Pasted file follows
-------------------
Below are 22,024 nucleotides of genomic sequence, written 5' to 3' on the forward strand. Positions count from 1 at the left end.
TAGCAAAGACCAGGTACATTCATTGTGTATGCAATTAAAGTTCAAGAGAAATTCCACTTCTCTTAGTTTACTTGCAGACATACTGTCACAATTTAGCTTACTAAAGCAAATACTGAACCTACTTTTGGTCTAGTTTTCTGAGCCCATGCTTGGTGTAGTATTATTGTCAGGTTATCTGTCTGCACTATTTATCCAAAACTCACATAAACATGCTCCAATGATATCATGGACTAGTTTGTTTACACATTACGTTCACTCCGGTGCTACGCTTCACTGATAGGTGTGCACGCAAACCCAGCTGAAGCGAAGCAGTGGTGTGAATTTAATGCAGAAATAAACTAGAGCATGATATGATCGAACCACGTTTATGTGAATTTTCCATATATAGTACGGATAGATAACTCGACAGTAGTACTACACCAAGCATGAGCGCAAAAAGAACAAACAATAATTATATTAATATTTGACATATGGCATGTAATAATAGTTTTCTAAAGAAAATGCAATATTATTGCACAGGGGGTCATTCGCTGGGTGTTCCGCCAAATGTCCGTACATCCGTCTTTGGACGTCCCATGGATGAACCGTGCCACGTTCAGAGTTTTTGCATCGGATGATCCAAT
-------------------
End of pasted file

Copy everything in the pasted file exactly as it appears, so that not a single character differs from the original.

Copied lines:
Below are 22,024 nucleotides of genomic sequence, written 5' to 3' on the forward strand. Positions count from 1 at the left end.
TAGCAAAGACCAGGTACATTCATTGTGTATGCAATTAAAGTTCAAGAGAAATTCCACTTCTCTTAGTTTACTTGCAGACATACTGTCACAATTTAGCTTACTAAAGCAAATACTGAACCTACTTTTGGTCTAGTTTTCTGAGCCCATGCTTGGTGTAGTATTATTGTCAGGTTATCTGTCTGCACTATTTATCCAAAACTCACATAAACATGCTCCAATGATATCATGGACTAGTTTGTTTACACATTACGTTCACTCCGGTGCTACGCTTCACTGATAGGTGTGCACGCAAACCCAGCTGAAGCGAAGCAGTGGTGTGAATTTAATGCAGAAATAAACTAGAGCATGATATGATCGAACCACGTTTATGTGAATTTTCCATATATAGTACGGATAGATAACTCGACAGTAGTACTACACCAAGCATGAGCGCAAAAAGAACAAACAATAATTATATTAATATTTGACATATGGCATGTAATAATAGTTTTCTAAAGAAAATGCAATATTATTGCACAGGGGGTCATTCGCTGGGTGTTCCGCCAAATGTCCGTACATCCGTCTTTGGACGTCCCATGGATGAACCGTGCCACGTTCAGAGTTTTTGCATCGGATGATCCAAT